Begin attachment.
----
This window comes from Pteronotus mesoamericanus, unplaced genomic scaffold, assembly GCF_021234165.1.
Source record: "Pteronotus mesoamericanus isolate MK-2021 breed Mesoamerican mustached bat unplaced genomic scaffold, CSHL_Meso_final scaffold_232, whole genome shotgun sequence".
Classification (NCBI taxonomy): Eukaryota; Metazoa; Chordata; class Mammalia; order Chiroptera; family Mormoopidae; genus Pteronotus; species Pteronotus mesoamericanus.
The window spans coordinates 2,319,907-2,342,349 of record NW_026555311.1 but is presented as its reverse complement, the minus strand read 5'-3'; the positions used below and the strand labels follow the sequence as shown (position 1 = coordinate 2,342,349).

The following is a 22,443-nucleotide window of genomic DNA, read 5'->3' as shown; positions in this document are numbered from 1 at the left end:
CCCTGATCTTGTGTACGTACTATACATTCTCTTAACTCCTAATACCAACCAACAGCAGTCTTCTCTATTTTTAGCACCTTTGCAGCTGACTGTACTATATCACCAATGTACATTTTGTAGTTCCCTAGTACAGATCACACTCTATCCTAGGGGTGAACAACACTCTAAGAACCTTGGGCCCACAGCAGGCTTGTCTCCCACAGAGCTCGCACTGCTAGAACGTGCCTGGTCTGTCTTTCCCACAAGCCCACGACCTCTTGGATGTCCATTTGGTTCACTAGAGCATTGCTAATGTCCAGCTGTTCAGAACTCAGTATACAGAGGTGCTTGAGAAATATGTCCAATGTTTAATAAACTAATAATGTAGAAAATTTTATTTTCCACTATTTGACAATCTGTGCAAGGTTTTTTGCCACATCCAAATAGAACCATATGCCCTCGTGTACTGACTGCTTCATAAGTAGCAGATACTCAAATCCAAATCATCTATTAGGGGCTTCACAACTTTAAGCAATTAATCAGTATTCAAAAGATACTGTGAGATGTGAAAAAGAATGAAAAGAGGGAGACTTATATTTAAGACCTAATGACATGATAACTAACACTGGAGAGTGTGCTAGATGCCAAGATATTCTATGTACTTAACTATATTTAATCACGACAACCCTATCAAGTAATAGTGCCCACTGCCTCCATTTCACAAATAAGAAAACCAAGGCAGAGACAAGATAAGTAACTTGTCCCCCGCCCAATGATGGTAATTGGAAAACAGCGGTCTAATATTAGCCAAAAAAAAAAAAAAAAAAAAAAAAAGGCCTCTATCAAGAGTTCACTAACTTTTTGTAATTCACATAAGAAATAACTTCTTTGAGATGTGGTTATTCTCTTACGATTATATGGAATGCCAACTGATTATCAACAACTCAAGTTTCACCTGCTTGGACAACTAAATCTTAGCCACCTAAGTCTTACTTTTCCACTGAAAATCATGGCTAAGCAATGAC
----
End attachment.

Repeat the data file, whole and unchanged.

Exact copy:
This window comes from Pteronotus mesoamericanus, unplaced genomic scaffold, assembly GCF_021234165.1.
Source record: "Pteronotus mesoamericanus isolate MK-2021 breed Mesoamerican mustached bat unplaced genomic scaffold, CSHL_Meso_final scaffold_232, whole genome shotgun sequence".
Classification (NCBI taxonomy): Eukaryota; Metazoa; Chordata; class Mammalia; order Chiroptera; family Mormoopidae; genus Pteronotus; species Pteronotus mesoamericanus.
The window spans coordinates 2,319,907-2,342,349 of record NW_026555311.1 but is presented as its reverse complement, the minus strand read 5'-3'; the positions used below and the strand labels follow the sequence as shown (position 1 = coordinate 2,342,349).

The following is a 22,443-nucleotide window of genomic DNA, read 5'->3' as shown; positions in this document are numbered from 1 at the left end:
CCCTGATCTTGTGTACGTACTATACATTCTCTTAACTCCTAATACCAACCAACAGCAGTCTTCTCTATTTTTAGCACCTTTGCAGCTGACTGTACTATATCACCAATGTACATTTTGTAGTTCCCTAGTACAGATCACACTCTATCCTAGGGGTGAACAACACTCTAAGAACCTTGGGCCCACAGCAGGCTTGTCTCCCACAGAGCTCGCACTGCTAGAACGTGCCTGGTCTGTCTTTCCCACAAGCCCACGACCTCTTGGATGTCCATTTGGTTCACTAGAGCATTGCTAATGTCCAGCTGTTCAGAACTCAGTATACAGAGGTGCTTGAGAAATATGTCCAATGTTTAATAAACTAATAATGTAGAAAATTTTATTTTCCACTATTTGACAATCTGTGCAAGGTTTTTTGCCACATCCAAATAGAACCATATGCCCTCGTGTACTGACTGCTTCATAAGTAGCAGATACTCAAATCCAAATCATCTATTAGGGGCTTCACAACTTTAAGCAATTAATCAGTATTCAAAAGATACTGTGAGATGTGAAAAAGAATGAAAAGAGGGAGACTTATATTTAAGACCTAATGACATGATAACTAACACTGGAGAGTGTGCTAGATGCCAAGATATTCTATGTACTTAACTATATTTAATCACGACAACCCTATCAAGTAATAGTGCCCACTGCCTCCATTTCACAAATAAGAAAACCAAGGCAGAGACAAGATAAGTAACTTGTCCCCCGCCCAATGATGGTAATTGGAAAACAGCGGTCTAATATTAGCCAAAAAAAAAAAAAAAAAAAAAAAAAGGCCTCTATCAAGAGTTCACTAACTTTTTGTAATTCACATAAGAAATAACTTCTTTGAGATGTGGTTATTCTCTTACGATTATATGGAATGCCAACTGATTATCAACAACTCAAGTTTCACCTGCTTGGACAACTAAATCTTAGCCACCTAAGTCTTACTTTTCCACTGAAAATCATGGCTAAGCAATGAC